A modest proposal


I’m beginning to understand a little better now.

When I suggest anything about the games or skating, there are those who question it because they know that I have not been a skater or referee.  I did update the rules and create the helmet game though, which created the jammers, blockers and pivot, and I have help train skaters and seen over 1000 games.

I guess you could say I am a fan and (oh oh….shhh) a promoter.

I look at the games two ways: 1) how the players are enjoying what they are doing (a lot!), and how the fans are enjoying it (usually great, particularly if the home team is winning or staying close).  And 2) if the venue is fan friendly, good security and a great experience (almost always).

Photo by glanzerr from stock.xchng.com.

When I comment, it is always with the intent of trying to make the games better, but it certainly is not always seen that way.  And someone posted on my site today something I frankly had not thought about:  in basketball, football, hockey etc, there are those who play and those who own or promote.  Do I want to own or promote?  No, but I know that I can help those who feel they have reached a stage where they would like to make a bigger splash in terms of attendance and marketing and perception.  A number of the leagues are obviously doing quite well without that help;  luckily they have within their organization people to handle booking, promotion, ticket sales and more.

And there are about a half-dozen leagues working with promoters (not a bad word if the leagues come out better than if they did it themselves) and are quite happy.

So many of you seek my advice on so many things and I am so glad to help.  I am sorry for any thoughts that I am trying to tell you how to skate or referee or train, but I have the right to say something if I feel it is pertinent.

If  you feel your league wants to move to a bigger arena (you better be careful about this), need advice or want to be put in touch with good reliable people, please get in touch with me.

I believe you understand I am just trying to help this wonderful legitimate game grow.   Every time we help each other, we are adding permanence to the sport.

4 comments on “A modest proposal

  1. If you are looking for my response to the podcast, on “recent” above right, click on to “let me grouse a bit.”

  2. Your writings have made the game and history of derby so accessible to many. I don’t know how I would have learned so much if it wasn’t for your insights. I can’t tell you why the haters are so eager to spew negativity.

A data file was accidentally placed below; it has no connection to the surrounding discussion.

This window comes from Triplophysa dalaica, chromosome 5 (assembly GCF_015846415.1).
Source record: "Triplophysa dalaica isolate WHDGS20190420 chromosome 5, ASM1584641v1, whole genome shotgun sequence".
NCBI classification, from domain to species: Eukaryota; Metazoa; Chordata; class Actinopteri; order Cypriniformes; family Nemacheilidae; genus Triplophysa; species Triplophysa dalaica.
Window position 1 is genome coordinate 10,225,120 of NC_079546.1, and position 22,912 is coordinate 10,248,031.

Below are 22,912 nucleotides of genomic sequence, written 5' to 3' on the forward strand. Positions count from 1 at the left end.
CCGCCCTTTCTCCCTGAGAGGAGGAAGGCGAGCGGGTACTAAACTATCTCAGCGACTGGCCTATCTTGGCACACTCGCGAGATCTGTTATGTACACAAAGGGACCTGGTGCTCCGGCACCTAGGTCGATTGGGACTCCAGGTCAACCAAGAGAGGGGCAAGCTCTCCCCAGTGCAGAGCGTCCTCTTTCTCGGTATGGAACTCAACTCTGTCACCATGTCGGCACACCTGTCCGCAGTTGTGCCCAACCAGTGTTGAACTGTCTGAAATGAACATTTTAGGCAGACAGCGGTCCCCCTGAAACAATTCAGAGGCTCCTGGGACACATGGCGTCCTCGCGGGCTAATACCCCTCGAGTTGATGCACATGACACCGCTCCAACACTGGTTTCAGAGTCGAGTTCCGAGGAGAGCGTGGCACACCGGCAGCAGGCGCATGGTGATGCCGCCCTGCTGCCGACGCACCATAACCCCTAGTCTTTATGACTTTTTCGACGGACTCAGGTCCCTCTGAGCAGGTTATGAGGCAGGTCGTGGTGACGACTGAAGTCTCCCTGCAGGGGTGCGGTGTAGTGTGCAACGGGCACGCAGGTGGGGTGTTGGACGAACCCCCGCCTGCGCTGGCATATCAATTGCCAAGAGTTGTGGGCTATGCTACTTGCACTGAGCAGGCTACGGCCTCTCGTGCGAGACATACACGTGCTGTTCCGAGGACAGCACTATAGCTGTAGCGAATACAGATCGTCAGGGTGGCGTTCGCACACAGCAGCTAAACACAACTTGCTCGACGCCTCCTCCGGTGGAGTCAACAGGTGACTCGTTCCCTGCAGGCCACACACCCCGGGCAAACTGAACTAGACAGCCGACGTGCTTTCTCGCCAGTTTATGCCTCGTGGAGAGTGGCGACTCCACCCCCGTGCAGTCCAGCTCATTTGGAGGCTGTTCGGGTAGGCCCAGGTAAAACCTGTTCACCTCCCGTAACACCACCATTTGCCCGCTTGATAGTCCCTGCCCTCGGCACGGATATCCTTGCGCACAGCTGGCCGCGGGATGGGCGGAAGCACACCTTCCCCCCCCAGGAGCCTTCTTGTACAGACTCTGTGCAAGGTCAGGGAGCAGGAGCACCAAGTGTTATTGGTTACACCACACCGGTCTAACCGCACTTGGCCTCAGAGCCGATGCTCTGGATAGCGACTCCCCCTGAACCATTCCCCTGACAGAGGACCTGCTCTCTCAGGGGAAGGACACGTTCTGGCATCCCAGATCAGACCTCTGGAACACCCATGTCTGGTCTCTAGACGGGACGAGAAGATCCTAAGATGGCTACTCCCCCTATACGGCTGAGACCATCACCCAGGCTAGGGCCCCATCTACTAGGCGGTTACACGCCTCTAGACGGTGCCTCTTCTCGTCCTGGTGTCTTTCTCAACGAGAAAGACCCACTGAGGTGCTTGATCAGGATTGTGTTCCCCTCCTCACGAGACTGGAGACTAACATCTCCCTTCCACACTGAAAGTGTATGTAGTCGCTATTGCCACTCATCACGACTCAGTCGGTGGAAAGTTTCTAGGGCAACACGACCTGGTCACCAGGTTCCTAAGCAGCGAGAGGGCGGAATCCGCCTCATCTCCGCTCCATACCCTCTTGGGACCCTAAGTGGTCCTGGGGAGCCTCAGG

Maybe some people think your only link to this sport is your dad. Those people clearly have not read your writings. They simply make quick assumptions based on the flimsiest of details. What are you going to do, really? Those people have existed throughout the history of mankind. Perhaps they serve a gnarled purpose. Perhaps they allow us the opportunity to assess ourselves, to check in with our number one player in the mirror and realize our moral centers, our core values. And they push us, in their own passive-aggressive way, to keep struggling against the current to maintain our values.

    Anyway, screw ’em. They’re steaming sacks of misery.

  3. I recently ran across this when looking for something else: when the Roller Derby visited Miami in Dec. 1937-Jan. 1938, the local paper mentioned that “a penalty box, similar to that used in ice hockey, will be used in Miami this winter for the first time. Another innovation here will be the use of crash helmets similar to those provided members of the U.S. army tank corps.” source (click). So I’m going to say your pa invented the helmet game, and you just brought it back after it failed to catch on the first time! 😉 I wonder what the whole story is behind that experiment.

    • Mike, the original helmets were shaped like the old-fashioned football helmets; the skaters, especially the women, hated them and before long only a few would wear them. One of the complaints we had as our Tv network grew in the 60’s was that people had a problem identifying the skater’s roles, so I came up with the helmet game. Originally the skaters fought it, but it was required. The best all around skater was the Pivot, who controlled the front of the pack, but could not break out unless a jammer broke first; then he or she could chase a jammer to bring him back, or if there was not jammer or his team, he could jam. The blockers were restricted to the pack, and the jammers of course, could jam. The lead jammer would be the jammer who actually had the lead at any time, and that was the only one who could call off the jam. Because of the added speed of the game and often we had to shorten the track to 96 feet because of the arena size, jams were made 1 minute long. In between jams, the pack kept moving, new skaters came on or helmets were switched, and as soon as the pack was in formation (pivots, blockers, jammers) the next jam would start. skating was only in a counter-clockwise direction, and stopping or skating backwards was a penalty…..these were the basic rules until we shut down in 1973. the pivot wore a black helmet the blockers solid color helmets, and the jammers striped helmets. the original helmet game in the 30’s had nothing to do with designating the skaters’ functions. That is the whole story.

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